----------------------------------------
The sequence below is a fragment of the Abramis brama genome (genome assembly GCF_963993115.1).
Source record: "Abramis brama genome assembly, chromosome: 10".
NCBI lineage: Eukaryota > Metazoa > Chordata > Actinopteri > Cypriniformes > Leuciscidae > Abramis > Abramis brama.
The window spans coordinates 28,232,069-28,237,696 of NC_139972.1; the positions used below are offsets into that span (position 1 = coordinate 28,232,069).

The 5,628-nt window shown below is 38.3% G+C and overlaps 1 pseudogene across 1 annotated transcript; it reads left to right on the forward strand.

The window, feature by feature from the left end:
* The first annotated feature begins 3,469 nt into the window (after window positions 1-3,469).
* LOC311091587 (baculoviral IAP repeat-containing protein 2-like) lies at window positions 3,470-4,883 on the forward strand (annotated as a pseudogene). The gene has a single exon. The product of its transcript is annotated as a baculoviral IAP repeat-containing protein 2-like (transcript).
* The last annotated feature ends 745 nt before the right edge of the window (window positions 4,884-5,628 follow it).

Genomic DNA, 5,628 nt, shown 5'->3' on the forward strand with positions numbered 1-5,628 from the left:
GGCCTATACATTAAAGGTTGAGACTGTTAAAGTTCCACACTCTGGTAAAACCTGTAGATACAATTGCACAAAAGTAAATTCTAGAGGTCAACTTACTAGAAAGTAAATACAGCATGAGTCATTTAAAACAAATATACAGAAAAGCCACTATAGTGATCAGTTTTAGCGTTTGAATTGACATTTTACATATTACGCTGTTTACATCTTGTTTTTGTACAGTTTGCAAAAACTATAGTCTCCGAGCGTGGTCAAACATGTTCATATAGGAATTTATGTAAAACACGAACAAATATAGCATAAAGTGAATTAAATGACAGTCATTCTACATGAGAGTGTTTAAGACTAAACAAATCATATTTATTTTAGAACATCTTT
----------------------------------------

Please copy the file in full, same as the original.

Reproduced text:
The sequence below is a fragment of the Abramis brama genome (genome assembly GCF_963993115.1).
Source record: "Abramis brama genome assembly, chromosome: 10".
NCBI lineage: Eukaryota > Metazoa > Chordata > Actinopteri > Cypriniformes > Leuciscidae > Abramis > Abramis brama.
The window spans coordinates 28,232,069-28,237,696 of NC_139972.1; the positions used below are offsets into that span (position 1 = coordinate 28,232,069).

The 5,628-nt window shown below is 38.3% G+C and overlaps 1 pseudogene across 1 annotated transcript; it reads left to right on the forward strand.

The window, feature by feature from the left end:
* The first annotated feature begins 3,469 nt into the window (after window positions 1-3,469).
* LOC311091587 (baculoviral IAP repeat-containing protein 2-like) lies at window positions 3,470-4,883 on the forward strand (annotated as a pseudogene). The gene has a single exon. The product of its transcript is annotated as a baculoviral IAP repeat-containing protein 2-like (transcript).
* The last annotated feature ends 745 nt before the right edge of the window (window positions 4,884-5,628 follow it).

Genomic DNA, 5,628 nt, shown 5'->3' on the forward strand with positions numbered 1-5,628 from the left:
GGCCTATACATTAAAGGTTGAGACTGTTAAAGTTCCACACTCTGGTAAAACCTGTAGATACAATTGCACAAAAGTAAATTCTAGAGGTCAACTTACTAGAAAGTAAATACAGCATGAGTCATTTAAAACAAATATACAGAAAAGCCACTATAGTGATCAGTTTTAGCGTTTGAATTGACATTTTACATATTACGCTGTTTACATCTTGTTTTTGTACAGTTTGCAAAAACTATAGTCTCCGAGCGTGGTCAAACATGTTCATATAGGAATTTATGTAAAACACGAACAAATATAGCATAAAGTGAATTAAATGACAGTCATTCTACATGAGAGTGTTTAAGACTAAACAAATCATATTTATTTTAGAACATCTTT